Limp Bizkit’s Wes Borland Rebuked Over ‘Frivolous’ Legal Motion
A judge has dismissed Limp Bizkit guitarist Wes Borland’s request to sanction his ex-wife, Carré Kwong Callaway over opinions expressed in an album review, as well as an interview she gave to Bandcamp Daily.
In January, a judge heard Borland’s claims that Callaway, a musician who records as Queen Kwong, violated an anti-defamation clause in their divorce agreement by describing how a song on her recent Couples Only album referenced the grief she felt for a cat that had died after Borland made her leave the marital home within three days with the rescue animal. Borland, who also fronts his own band, Big Dumb Face, also objected to a Flood magazine review that suggested one song, “Emdr Atm,” could have been about his alleged “gaslighting” of her. The statements, he claimed, damaged the “public image and reputation” of the “Break Stuff” and “Nookie” songwriter.
“She’d been living with him in Detroit, with a whole host of cats they’d rescued, only to be forced out of the house they’d made their home,” the review said. “She was given three days to move out, to rehouse all the cats, to say goodbye to a life and a marriage and a husband she thought she knew. She was also ostracized by those in the music industry who felt they stood more to gain by being friends with Borland than with her.”
“The court does not find that [Callaway] made any defamatory statements regarding [Borland],” Judge Helal A. Farhat of the Third Judicial Circuit, Family Division, in Wayne County in Michigan said in the ruling. “In the Bandcamp Daily article, [Callaway] expressed her opinions, frustrations, and the struggles of her divorce from [Borland]. Ms. Callaway did not specifically indicate that [Borland] was the cause of her being ‘broke and homeless.’ All other statements referenced in [Borland’s] motion are either [Callaway’s] reflection of her feelings or insinuations made by authors. Statement [sic] that simply do not rise to the level of being defamatory. As to the Flood magazine article, same was imply an assessment of [Callaway’s] music and the author’s conclusionary statements based on the original Bandcamp article interview.”
Borland had asked the judge to punish Callaway by fining her $5,000 and making her pay “costs and attorney fees” for the motion. “This action is simply a tactic to bully, intimidate, and silence me,” Callaway said of the motion at the time. “This is an attempt to financially ruin me, exhaust my physical well-being and denigrate my credibility with the explicit intent of causing harm to my career.”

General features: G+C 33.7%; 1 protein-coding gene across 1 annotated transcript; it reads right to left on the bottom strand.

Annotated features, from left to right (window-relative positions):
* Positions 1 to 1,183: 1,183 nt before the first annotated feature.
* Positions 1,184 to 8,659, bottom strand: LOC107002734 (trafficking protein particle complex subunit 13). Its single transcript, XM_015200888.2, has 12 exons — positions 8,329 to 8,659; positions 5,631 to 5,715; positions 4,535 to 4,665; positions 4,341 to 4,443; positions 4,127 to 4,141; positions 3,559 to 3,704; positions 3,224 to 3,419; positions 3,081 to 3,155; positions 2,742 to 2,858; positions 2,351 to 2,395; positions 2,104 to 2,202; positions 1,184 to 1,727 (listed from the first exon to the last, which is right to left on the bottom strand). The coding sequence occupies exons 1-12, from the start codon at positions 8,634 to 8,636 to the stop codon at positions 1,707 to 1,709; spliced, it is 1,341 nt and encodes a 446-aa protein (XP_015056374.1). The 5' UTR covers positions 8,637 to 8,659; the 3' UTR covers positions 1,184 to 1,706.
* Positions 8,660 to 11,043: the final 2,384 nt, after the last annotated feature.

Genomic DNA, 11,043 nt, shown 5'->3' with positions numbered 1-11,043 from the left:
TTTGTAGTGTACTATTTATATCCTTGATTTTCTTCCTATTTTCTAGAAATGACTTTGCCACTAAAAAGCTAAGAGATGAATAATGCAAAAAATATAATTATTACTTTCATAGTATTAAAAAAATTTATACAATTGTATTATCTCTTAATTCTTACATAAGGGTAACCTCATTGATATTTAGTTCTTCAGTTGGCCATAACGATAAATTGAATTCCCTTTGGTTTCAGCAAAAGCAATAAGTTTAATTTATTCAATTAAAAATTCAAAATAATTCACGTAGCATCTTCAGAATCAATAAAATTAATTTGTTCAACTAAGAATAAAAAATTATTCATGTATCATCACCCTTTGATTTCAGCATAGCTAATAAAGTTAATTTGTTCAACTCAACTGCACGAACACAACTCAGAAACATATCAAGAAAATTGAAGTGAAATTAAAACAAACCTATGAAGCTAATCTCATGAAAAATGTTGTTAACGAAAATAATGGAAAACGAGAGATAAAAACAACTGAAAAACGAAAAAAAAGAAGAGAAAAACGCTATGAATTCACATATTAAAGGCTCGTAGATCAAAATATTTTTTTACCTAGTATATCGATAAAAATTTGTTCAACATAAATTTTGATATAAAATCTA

Callaway now tells Rolling Stone she hopes she can get back to talking about her Couples Only album and that the ruling sends a message to Borland and others filing what she calls “frivolous” motions.
“I made a record that I’m very proud of,” she says. “It’s painfully real and honest, and I think that was enough to cause Wes discomfort and displeasure. As a result, he attempted to weaponize my record’s lyrics and press coverage against me in a frivolous legal action. This was an act of intimidation via a court system with the intent of disrupting my career and shutting me up. Which, unfortunately, is a common bullying tactic used by people in positions of power to evade accountability and intimidate women into silence.
“Though it was an emotionally and financially exhaustive battle, I’m glad I chose to fight it,” she continues. “The judge made the right decision and freedom of speech and art prevailed. I’m relieved to be walking away with my voice and I hope this outcome will deter similar attacks against women and artists in the future.”
Borland’s lawyer did not return Rolling Stone’s request for comment.
A few years after Queen Kwong first attracted indie-rock fans as an opening act for Nine Inch Nails and the release of her debut, Bad Lieutenant, Callaway married Borland in 2016, and the couple lived in Detroit. They divorced three years later, with Borland briefly becoming a member of Queen Kwong’s touring group. In a 2017 NME interview, he claimed his presence in the band was harmful to Callaway’s career. “[Being in Limp Bizkit has] definitely been destructive to my wife’s indie band, Queen Kwong,” he said. “Having me associated with it has cost her.”